Eligibility to make Roth IRA contributions are determined by your Modified Adjusted Gross Income (MAGI):
To see if you're eligible to make a Roth IRA contribution, consult your tax advisor or see IRS Publication 590.
Yes, provided the contribution does not exceed your earned income for the year and you meet AGI eligibility guidelines.
No, contributions to a Roth IRA are not tax-deductible.
Wire Transfers, or Cash are currently the only available deposit options. Before you contribute or transfer funds, you must fill out an IRA Deposit Form. Click here for instructions on sending funds for IRAs.
You may withdraw contributions at any time until the due date for your tax return for the year of contribution (including an extension if applicable). Earnings on the contributions must be included as income.
Your contributions may be completed by your tax filing deadline, including extensions, for a given tax year. On IRS Form 5498, Principal Trust Company will report contributions for the tax year that we receive the deposit.
The election for a prior year contribution is available from January 1 to April 17.
To withdraw funds, complete our Withdrawal Instructions form under Account Management. Customers may request Normal, Early, Early with Exception, Disability, Death, and Excess Contribution Distributions. Please choose the correct Distribution type on Withdrawal Instructions form under Account Management. You will need to also specify the amount of withdrawal and tax withholding instructions.
In general, withdrawing your IRA prior to age 59 ½ means you'll have to pay a 10% early withdrawal penalty. You may avoid the penalty if you're withdrawing because of:
- First time home purchase ($10,000 lifetime limit)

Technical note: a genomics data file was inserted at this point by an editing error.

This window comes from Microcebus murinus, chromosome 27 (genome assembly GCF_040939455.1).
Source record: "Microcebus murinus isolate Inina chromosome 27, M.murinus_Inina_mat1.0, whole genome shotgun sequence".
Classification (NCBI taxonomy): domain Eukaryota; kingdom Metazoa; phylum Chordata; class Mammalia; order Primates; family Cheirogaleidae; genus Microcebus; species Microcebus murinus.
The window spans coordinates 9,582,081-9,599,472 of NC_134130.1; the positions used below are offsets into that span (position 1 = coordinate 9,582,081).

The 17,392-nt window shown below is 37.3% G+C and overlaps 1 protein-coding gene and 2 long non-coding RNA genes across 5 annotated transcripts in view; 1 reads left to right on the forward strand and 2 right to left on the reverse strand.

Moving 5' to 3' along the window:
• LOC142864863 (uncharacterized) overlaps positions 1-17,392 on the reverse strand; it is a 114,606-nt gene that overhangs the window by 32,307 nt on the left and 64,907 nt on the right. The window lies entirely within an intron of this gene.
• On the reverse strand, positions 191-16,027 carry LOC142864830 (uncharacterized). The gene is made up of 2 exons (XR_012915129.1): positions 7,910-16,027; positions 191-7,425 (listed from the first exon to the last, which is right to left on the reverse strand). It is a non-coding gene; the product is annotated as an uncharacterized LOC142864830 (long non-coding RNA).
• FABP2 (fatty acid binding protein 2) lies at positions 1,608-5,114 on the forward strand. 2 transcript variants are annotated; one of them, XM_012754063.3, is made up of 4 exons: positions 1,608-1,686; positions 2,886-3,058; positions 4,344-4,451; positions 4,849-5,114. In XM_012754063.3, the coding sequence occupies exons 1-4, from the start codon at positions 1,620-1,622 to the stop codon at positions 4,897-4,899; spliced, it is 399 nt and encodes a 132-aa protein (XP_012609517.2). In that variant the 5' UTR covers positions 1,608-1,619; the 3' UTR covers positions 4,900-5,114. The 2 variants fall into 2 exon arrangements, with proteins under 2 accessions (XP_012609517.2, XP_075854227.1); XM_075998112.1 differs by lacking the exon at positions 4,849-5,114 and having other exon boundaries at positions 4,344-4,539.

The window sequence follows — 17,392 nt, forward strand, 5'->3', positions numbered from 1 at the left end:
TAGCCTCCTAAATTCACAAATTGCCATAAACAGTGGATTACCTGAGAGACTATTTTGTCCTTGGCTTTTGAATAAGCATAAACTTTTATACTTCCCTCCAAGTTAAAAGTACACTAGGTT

- Qualified education expenses
- Substantially Equal Periodic Payments
- To pay for health insurance premiums if you receive unemployment benefits for more than 12 consecutive weeks
- Medical Expenses in excess of 7.5% of your AGI (Adjusted Gross Income)
- IRS Levy
Please speak to your tax advisor prior to taking a distribution to determine whether the 10% early withdrawal penalty will apply.
Yes. If your account balance is sent directly by the plan administrator to another qualified plan or to an IRA trustee/custodian on your behalf, the 20% withholding tax requirement does not apply. However, if you do not request a direct rollover of your distribution, 20% will be withheld for federal income taxes.
When may I withdraw my Roth IRA earnings income tax free?
Roth IRA earnings may be withdrawn tax-free if your Roth IRA has been established for at least five years and one of the following apply:
- Age 59 ½
- First time home purchase ($10,000 lifetime limit)
You're not required to take distributions from a Roth IRA as long as you live. You can allow your money to grow in a Roth IRA free of current taxes for as long as you choose.
In a traditional IRA, you are required by law to begin taking distributions from your IRA in the year you reach age 70½. The amount of the distribution is based on your age and the value of your account. Internal Revenue Service Publication 590 provides the information to calculate the minimum distribution. Required minimum distributions must start no later than April 1 of the year following the year in which you attain age 70½. Failure to take the required minimum distribution results in an IRS penalty tax of 50% of the amount that should have been distributed.
Distributions from a traditional IRA are treated as income to you. You will receive an IRS form 1099-R each January summarizing the amount distributed and the taxes withheld, if any. In a Roth IRA, if you take a distribution after the account has been open five years, the distribution will not be included in your income. If taken within the 5-year period, it will be taxable, like a traditional IRA distribution.